The move comes months after Constantine launched the Resilient King County Initiative, a two-year plan to improve community safety that is considered to be one of the first of its kind in the nation.
"We are better able to respond to disasters when we have a coordinated approach, follow the same protocols, and are able to eliminate unnecessary bureaucracy," he said. "This approach clears the path for emergency responders to share resources across boundaries."
Much of the effort was launched last September, starting with a Disaster Recovery Leadership Summit held at the Microsoft campus in Redmond.
That gathering identified a handful of key “themes” – including a sense of urgency in drawing up better disaster plans, a “need for synchronization,” and the ability to “come back better.”
Attendees at that event dug into specific needs regarding community infrastructure, the healthcare sector, the economy and housing. A majority at the leadership meeting identified utilities and transportation as the most important areas where emergency planning – including built-in cooperation and interdependency – should be prioritized.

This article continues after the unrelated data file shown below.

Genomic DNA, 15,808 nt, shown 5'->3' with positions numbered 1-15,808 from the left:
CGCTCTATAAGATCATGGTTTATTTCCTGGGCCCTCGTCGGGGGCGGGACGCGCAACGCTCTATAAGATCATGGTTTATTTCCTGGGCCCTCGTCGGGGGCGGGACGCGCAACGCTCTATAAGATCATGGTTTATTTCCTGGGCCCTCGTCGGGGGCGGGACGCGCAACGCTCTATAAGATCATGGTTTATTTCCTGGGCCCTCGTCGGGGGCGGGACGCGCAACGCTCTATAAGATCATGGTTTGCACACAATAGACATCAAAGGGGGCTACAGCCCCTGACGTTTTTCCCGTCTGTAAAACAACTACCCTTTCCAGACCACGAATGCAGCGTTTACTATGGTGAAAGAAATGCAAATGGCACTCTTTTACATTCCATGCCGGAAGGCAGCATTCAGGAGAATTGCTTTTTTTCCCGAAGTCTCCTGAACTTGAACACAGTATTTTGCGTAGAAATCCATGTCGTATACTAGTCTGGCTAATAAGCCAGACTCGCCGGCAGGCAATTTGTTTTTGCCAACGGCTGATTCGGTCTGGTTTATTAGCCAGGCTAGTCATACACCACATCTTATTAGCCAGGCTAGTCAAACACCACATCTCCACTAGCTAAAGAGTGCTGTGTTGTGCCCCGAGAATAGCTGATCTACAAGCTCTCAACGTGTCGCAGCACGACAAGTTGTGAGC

The new Regional Coordination Framework for Disasters and Planned Events “clears the legal pathway to allow cooperation among governments and tribal nations, as well as private and non-profit organizations,” Constantine said in a statement.
Elected leaders and city managers were on hand for the announcement in Bellevue, joined by federal, tribal, state and local emergency management professionals.
Originally adopted in 2002 as the Regional Disaster Plan, the current agreement has 145 signatories including cities, special purpose districts, private organizations, and non-profit agencies in KingCounty.
As with the current plan, the new framework is voluntary, meaning its use during an emergency is up to each organization.
The Regional Coordination Framework for Disasters and Planned Events focuses on five key areas:
-- Direction and Coordination
-- Information Collection, Analysis, and Dissemination
-- Public Information
-- Resource Management
The plan was drawn up by the King County Regional Disaster Planning Work Group, made up of emergency professionals and stakeholders drawn from throughout the region.
"The new framework is a streamlined format that promotes cooperation and effective response on the ground," said Planning Work Group chair Luke Meyers. "It's flexible and can be used by organizations of almost any size."
The framework's success relies upon widespread endorsement of cities, organizations, and businesses throughout KingCounty. Interested organizations can join at any time.
"I urge every jurisdiction and organization with a role to play during an emergency in KingCounty to adopt this new framework," Constantine said.
For more information on the Regional Coordination Framework for Disasters and Planned Events, visit www.kingcounty.gov/prepare.